Thomas Carnduff was born in the Little May Street district of Belfast in 1886, the son of working class parents.
He worked at a variety of unskilled job until finding work as a shipyard labourer. During the First World War, he served as a sapper in the Royal Engineers and was later to serve in the Ulster Special Constabulary.
Always an individualist, he was a member of the Independent Orange Order and developed left-wing views which he held to throughout his life. His writings reflect his politics and his love of the people of Belfast – often written in a strong local vernacular.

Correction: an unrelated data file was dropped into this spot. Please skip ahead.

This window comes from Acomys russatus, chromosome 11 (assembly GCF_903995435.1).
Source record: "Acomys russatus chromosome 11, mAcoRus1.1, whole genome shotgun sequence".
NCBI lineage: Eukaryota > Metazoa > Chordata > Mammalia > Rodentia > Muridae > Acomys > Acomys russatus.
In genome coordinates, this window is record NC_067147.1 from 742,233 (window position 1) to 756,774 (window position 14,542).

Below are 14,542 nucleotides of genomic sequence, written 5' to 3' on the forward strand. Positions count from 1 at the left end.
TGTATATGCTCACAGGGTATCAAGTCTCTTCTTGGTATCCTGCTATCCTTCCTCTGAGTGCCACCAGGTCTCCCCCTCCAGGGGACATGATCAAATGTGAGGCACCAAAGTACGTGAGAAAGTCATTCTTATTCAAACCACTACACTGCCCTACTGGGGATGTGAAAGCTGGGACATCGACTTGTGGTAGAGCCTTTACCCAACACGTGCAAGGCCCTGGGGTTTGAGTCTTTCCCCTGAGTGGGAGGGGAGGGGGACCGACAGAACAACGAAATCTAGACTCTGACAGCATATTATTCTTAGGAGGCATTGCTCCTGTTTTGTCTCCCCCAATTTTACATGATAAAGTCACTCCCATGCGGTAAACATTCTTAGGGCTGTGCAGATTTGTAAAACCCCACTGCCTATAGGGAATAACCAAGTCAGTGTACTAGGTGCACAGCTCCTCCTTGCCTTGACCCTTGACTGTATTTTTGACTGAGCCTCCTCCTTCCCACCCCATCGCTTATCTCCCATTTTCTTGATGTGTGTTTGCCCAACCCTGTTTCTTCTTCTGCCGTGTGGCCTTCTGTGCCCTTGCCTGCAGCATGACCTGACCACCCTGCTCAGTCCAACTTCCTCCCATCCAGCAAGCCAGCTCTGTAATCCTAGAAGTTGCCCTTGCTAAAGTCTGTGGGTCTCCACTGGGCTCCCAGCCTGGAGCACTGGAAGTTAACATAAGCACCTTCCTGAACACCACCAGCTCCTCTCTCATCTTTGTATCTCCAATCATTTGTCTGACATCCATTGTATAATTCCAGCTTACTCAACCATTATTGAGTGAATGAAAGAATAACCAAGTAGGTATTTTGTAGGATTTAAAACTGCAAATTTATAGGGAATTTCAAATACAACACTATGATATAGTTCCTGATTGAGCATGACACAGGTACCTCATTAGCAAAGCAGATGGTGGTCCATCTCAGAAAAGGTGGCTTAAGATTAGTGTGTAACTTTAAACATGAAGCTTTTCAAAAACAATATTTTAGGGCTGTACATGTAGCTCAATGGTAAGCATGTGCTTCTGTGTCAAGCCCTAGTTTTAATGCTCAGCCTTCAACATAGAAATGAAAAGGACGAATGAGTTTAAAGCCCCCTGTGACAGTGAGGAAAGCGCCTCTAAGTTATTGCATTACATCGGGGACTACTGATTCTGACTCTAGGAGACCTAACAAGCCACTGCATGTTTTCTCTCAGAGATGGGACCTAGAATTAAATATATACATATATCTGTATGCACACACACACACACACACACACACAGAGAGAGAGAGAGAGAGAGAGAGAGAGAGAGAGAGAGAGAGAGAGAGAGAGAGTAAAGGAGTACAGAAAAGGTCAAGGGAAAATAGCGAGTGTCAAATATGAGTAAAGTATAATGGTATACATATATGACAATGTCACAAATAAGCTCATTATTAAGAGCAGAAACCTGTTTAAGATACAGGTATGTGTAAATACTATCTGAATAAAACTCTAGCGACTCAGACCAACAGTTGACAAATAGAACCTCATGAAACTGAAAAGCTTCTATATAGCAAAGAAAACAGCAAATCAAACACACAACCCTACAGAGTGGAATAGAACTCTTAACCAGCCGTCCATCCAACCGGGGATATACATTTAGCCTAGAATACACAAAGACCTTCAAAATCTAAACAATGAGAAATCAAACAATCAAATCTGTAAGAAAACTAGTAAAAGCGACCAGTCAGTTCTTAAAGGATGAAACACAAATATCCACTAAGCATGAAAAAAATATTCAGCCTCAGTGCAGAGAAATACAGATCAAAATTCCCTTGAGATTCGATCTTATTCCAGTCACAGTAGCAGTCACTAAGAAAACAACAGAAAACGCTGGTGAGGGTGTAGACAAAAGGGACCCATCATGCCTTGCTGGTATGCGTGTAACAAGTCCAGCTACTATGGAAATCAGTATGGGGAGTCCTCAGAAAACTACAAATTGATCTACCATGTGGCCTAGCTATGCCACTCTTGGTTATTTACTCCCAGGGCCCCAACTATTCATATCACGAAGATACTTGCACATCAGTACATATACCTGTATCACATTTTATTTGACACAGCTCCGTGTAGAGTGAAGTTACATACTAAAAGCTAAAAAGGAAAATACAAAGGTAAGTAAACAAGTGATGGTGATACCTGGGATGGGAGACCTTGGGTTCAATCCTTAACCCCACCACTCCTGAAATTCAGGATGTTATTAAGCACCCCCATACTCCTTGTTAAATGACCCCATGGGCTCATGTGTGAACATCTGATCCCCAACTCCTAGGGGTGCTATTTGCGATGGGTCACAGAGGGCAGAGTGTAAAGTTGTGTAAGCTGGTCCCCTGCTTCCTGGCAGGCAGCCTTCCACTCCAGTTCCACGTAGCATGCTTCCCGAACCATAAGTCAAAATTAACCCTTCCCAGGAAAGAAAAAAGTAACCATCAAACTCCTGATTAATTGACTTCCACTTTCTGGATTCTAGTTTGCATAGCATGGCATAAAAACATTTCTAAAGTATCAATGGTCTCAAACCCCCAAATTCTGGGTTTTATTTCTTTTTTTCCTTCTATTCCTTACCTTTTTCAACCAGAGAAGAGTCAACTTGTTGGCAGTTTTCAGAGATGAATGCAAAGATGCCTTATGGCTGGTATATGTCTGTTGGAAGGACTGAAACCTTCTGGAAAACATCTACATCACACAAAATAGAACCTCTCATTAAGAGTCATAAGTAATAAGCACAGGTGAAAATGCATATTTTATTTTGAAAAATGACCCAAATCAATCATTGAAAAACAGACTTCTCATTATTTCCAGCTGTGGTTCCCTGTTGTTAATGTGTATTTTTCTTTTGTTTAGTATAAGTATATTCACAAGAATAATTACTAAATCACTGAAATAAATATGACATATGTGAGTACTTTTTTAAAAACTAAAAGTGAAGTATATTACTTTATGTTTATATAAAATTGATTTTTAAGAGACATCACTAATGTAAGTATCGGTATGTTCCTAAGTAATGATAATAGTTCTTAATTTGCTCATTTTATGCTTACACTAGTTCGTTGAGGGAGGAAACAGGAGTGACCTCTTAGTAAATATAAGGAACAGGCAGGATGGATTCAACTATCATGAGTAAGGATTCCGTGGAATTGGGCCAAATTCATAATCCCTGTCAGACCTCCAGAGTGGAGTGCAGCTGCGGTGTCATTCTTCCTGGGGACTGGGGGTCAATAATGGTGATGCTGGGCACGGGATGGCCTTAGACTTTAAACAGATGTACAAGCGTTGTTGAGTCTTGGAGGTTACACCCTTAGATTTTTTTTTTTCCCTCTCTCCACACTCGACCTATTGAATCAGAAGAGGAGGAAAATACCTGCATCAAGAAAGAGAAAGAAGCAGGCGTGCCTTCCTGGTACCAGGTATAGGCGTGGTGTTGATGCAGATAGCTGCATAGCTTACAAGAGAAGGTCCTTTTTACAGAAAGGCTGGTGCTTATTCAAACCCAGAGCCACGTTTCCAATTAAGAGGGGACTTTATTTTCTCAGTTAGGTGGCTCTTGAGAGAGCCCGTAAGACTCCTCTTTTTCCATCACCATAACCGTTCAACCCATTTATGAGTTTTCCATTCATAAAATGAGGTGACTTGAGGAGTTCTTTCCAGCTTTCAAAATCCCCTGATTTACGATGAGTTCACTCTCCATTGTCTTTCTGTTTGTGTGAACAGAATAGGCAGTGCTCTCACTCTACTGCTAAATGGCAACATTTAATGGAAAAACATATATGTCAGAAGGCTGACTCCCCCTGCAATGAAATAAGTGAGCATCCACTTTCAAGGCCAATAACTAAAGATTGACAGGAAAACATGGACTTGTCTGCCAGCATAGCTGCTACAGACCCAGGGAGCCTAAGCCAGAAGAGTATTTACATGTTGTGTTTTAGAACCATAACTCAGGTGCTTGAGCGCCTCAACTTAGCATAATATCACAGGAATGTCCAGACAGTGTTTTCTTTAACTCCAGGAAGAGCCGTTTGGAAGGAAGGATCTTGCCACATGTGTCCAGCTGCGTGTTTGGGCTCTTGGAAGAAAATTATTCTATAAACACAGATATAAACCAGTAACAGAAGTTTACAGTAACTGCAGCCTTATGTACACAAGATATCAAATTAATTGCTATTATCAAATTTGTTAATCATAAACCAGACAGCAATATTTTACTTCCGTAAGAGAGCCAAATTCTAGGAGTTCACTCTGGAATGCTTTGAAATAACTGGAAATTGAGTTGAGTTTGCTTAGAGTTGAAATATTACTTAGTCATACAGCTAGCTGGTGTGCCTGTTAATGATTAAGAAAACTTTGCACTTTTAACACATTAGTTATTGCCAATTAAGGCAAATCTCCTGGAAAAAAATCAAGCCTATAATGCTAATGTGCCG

His poetry is collected as Songs from the Shipyard and other Poems (1924); and Song of an Out of Work (1932). These volumes were posthumously republished as Poverty Street and Other Poems (1993).
He had two plays produced at the Abbey Theatre, Dublin: Workers and Machinery (1933). Two other plays, Traitors (1934); and Castlereagh (1935) premiered in Belfast. Workers was originally scheduled to premier at Belfast’s Grand Opera House but had to be withdrawn due the venue’s concern about the plays working-class politics.
A prolific writer, he also wrote a number of radio plays and hundreds of newspaper articles, mainly of a popular nature, about the history of Belfast. In 1991 Tinderbox Theatre Company produced a dramatised setting of Carnduff’s writings entitled The Writings of Thomas Carnduff.
A founding member of Belfast PEN, he died in Belfast in 1956.